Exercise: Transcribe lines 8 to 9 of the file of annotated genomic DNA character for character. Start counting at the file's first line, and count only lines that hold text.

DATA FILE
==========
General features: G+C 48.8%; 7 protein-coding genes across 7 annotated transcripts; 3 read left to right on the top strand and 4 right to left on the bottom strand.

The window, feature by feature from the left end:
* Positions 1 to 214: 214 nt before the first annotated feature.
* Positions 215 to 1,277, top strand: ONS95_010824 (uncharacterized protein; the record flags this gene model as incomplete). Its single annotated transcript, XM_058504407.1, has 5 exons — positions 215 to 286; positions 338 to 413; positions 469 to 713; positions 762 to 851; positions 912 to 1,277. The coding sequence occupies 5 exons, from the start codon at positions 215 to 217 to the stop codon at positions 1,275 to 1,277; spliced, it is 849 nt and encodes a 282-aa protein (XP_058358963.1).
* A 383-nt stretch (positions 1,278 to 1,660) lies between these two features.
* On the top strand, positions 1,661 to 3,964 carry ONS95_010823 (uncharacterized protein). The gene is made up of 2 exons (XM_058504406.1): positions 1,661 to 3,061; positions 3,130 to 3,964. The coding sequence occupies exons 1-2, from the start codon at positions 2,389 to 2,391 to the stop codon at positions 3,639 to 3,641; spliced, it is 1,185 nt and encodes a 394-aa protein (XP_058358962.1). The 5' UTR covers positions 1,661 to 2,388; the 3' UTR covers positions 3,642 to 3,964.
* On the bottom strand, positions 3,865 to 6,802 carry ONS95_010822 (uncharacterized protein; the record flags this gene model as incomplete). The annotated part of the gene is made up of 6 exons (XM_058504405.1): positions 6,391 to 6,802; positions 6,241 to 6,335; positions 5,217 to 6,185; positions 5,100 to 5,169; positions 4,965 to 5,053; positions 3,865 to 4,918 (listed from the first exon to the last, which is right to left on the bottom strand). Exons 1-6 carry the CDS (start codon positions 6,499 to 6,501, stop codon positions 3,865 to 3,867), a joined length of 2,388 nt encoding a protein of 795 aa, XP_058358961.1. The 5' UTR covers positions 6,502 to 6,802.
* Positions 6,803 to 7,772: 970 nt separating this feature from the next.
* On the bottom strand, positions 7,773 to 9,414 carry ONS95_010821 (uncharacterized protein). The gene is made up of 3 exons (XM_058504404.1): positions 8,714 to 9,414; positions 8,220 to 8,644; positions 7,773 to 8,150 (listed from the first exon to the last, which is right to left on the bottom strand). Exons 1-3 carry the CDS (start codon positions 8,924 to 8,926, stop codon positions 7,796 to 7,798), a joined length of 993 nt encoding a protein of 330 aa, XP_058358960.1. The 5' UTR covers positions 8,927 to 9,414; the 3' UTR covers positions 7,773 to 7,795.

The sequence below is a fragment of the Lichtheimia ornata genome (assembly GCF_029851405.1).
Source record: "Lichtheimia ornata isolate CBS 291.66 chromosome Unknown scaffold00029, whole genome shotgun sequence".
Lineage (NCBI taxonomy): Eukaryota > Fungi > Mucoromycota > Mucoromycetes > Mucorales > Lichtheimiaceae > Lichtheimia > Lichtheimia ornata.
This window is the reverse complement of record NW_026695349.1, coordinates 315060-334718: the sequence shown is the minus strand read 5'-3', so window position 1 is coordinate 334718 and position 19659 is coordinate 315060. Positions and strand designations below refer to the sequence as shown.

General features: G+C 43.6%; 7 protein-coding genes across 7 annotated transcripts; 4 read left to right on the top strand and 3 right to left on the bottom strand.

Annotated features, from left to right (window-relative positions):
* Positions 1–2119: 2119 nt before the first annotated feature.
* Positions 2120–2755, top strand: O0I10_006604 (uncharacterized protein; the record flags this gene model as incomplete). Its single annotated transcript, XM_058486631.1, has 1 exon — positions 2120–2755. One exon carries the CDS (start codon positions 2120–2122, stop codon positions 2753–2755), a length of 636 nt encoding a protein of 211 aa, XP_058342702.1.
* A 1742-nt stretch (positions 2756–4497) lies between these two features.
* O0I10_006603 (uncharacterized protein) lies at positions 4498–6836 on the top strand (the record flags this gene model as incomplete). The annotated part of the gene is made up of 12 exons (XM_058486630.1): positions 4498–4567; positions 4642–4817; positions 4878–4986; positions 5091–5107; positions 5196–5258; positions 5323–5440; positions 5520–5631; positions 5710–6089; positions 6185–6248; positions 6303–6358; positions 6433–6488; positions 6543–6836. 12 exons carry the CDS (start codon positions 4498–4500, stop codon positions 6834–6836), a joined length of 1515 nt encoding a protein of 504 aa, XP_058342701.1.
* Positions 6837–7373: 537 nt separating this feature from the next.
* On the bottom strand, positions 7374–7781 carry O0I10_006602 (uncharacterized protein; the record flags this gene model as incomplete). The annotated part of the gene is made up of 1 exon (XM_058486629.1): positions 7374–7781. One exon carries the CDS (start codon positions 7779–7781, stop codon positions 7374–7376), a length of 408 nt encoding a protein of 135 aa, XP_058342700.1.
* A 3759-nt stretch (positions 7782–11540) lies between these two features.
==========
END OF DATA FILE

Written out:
* Positions 6,803 to 7,772: 970 nt separating this feature from the next.
* On the bottom strand, positions 7,773 to 9,414 carry ONS95_010821 (uncharacterized protein). The gene is made up of 3 exons (XM_058504404.1): positions 8,714 to 9,414; positions 8,220 to 8,644; positions 7,773 to 8,150 (listed from the first exon to the last, which is right to left on the bottom strand). Exons 1-3 carry the CDS (start codon positions 8,924 to 8,926, stop codon positions 7,796 to 7,798), a joined length of 993 nt encoding a protein of 330 aa, XP_058358960.1. The 5' UTR covers positions 8,927 to 9,414; the 3' UTR covers positions 7,773 to 7,795.